My Skyrim character has now been to seven of Skyrim’s nine cities, although two of those were more like villages. I’ve heard a lot of complaints from players about the cities, but I’ve actually quite enjoyed them so far. Cities in role-playing games are always tricky things, as many players will simply be interested in them for their most basic functions: buying things, selling things, and getting quests. In many RPGs, this is all that the cities are — a few traders and quest-givers, surrounded by unimportant stuff that’s shaped like a city. Getting the cities to feel more like real places is the hard part. Some games (like The Witcher) are set almost entirely in and around a single city, to really flesh it out, while others more closely resemble Skyrim in that they feature several cities and the land in between, and have to work with more limited resources to make the cities feel alive. Skyrim’s cities aren’t perfect in this regard, but I think they end up fitting the game quite well, and they are certainly a big improvement over the cities in Oblivion.

Wishful Thinking: Bandit RPG

It’s the start of a new series! Well, maybe that’s a bit optimistic as I’ve only thought of two entries for it so far, and I might not even get around to writing the second one for a while. But hopefully I’ll think up some more. Perhaps it will just be a very slow series. Anyway, the idea with Wishful Thinking posts is to describe some designs for games I would love to play. Some of these will be relatively simple while others might be essentially impossible to actually make, but since I’m certainly not going to make any of them I figured I’d share.

This first entry is an idea I’ve had for some time, but playing Skyrim has brought it to mind again. Essentially it would be a full-on fantasy role-playing game, similar to Skyrim or other open-world games, except instead of playing a hero or adventurer as usual, one would play as a bandit. Players can have their own reasons for choosing this way of life, but the important thing is that they live outside the traditional, civilized part of the world. Rather than starting in cities and heading out into the wilderness for adventure, as is usually the case, players live out in the wilderness, and find adventure the closer they get to cities. Most of the time they’re tending to their lair, raiding hapless travelers, defending against the odd adventurer, and generally scraping out an existence on the wrong side of the law.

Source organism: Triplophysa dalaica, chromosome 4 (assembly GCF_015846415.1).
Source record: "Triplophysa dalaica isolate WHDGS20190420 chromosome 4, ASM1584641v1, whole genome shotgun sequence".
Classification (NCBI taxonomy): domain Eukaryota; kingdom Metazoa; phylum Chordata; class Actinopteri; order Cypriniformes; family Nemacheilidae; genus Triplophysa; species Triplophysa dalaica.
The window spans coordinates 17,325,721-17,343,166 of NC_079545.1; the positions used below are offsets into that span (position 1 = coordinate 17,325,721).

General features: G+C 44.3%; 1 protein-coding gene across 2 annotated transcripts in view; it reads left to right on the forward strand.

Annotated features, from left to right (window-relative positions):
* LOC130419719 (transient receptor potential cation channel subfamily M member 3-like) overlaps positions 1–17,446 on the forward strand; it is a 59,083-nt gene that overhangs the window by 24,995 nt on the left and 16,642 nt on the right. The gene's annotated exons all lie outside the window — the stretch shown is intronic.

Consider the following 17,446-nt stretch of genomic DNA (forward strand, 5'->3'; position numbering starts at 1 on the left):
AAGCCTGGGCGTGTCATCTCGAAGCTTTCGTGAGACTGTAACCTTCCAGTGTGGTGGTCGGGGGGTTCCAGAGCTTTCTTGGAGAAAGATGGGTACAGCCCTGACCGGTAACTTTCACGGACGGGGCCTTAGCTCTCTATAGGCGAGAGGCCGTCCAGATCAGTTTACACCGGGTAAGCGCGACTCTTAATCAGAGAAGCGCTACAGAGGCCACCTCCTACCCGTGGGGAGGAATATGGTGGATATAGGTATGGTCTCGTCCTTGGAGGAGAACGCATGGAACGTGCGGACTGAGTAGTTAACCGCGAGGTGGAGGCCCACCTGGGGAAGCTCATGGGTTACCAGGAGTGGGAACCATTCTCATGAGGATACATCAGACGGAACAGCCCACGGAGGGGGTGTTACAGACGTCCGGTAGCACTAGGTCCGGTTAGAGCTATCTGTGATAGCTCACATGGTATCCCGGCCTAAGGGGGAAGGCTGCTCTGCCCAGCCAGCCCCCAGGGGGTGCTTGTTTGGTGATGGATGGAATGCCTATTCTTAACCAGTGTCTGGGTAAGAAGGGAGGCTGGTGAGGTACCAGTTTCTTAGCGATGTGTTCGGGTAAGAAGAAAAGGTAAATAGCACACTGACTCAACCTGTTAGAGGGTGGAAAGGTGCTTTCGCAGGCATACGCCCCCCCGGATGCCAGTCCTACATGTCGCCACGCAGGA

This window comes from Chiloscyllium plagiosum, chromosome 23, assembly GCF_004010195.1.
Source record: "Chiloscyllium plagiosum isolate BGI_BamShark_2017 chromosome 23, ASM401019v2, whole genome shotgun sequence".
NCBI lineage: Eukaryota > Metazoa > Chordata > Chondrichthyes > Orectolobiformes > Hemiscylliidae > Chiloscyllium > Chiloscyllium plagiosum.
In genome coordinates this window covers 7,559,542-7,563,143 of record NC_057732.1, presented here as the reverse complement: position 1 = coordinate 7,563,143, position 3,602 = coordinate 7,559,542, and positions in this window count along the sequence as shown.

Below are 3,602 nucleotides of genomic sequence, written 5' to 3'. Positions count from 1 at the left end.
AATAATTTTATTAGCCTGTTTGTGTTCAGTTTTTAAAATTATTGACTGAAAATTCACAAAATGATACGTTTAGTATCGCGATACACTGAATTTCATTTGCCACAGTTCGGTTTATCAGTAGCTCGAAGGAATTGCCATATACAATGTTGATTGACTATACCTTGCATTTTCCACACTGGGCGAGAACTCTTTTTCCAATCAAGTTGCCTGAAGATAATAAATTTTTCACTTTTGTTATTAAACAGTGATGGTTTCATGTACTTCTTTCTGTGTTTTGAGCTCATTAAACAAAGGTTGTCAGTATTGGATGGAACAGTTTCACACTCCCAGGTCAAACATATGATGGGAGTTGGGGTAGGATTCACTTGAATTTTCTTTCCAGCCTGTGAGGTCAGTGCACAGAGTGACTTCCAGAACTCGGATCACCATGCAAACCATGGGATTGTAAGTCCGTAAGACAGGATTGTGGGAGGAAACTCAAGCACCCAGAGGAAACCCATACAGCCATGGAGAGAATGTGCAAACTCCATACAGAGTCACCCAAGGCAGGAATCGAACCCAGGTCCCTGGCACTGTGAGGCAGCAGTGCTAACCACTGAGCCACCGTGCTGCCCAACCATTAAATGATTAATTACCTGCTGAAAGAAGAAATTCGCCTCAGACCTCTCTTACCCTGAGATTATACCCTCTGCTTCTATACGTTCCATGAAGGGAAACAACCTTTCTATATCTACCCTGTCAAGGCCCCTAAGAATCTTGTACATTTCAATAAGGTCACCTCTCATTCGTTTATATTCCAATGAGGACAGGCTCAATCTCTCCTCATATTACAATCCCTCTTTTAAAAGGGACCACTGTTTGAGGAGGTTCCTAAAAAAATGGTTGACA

The Wonderful World of Tweaks

A desire to fiddle with things is one of the main reasons I prefer to game on PC. I understand why consoles are so popular: console games tend to simply work without problems (although technical issues have become more common recently), so players can get right to playing the game without having to wrestle with drivers and such. This is possible because individual consoles have identical hardware to one another, making it much easier to design a game that runs reliably on the system. But the downside is that players can’t tinker with stuff. You can’t swap out the processor in an Xbox for a faster one. You can’t turn the shadows off in a first-person game to improve the framerate. In most cases, you can’t even change which buttons do what in a particular game.

But I want to be able to do those things. To me, dealing with drivers and patches and whatever else to get a game to run is a small price to pay for the ability to set up a game exactly the way I want. That kind of user control is the biggest advantage of the PC, and it’s an interesting aspect of gaming that can almost become a game itself. While I don’t often partake in truly hardcore tweaking, I’ve found myself going farther than usual with Skyrim, which, like its predecessors, seems specifically designed to be tweaked.

Taking It Easy

In my last post, I mentioned that I’ll likely be playing Skyrim for a while. This is partly because Skyrim is a huge game with tons of different things to do, and I anticipate I’ll want to try most of them, probably playing a few different characters in the process. But another reason is that Skyrim is a game that encourages the player to relax and take things slowly as often as it provides action-packed adventure. Sure, there’s plenty of places to explore and enemies to fight, but you can also visit a city and just talk to people, or craft some items, or hang out it the tavern and get drunk.

In a recent play session, I did nothing but read books in-game. One of these triggered a side quest, but for the most part they were just there to flesh out the world, and provide a bit of history. I’d just finished traveling the wilderness, so it was nice to take a break in one of the cities and just read about things. I learned a lot too. I learned about the history of the Nords in Skyrim, about the other cities I haven’t visited yet, and about the events that happened in the time since the previous game (turns out quite a lot happened, and I now view the world in a very different light). It’s a rare thing for a games (single-player games, anyway) to provide this kind of break from the action, and it’s something I’d like to see more often.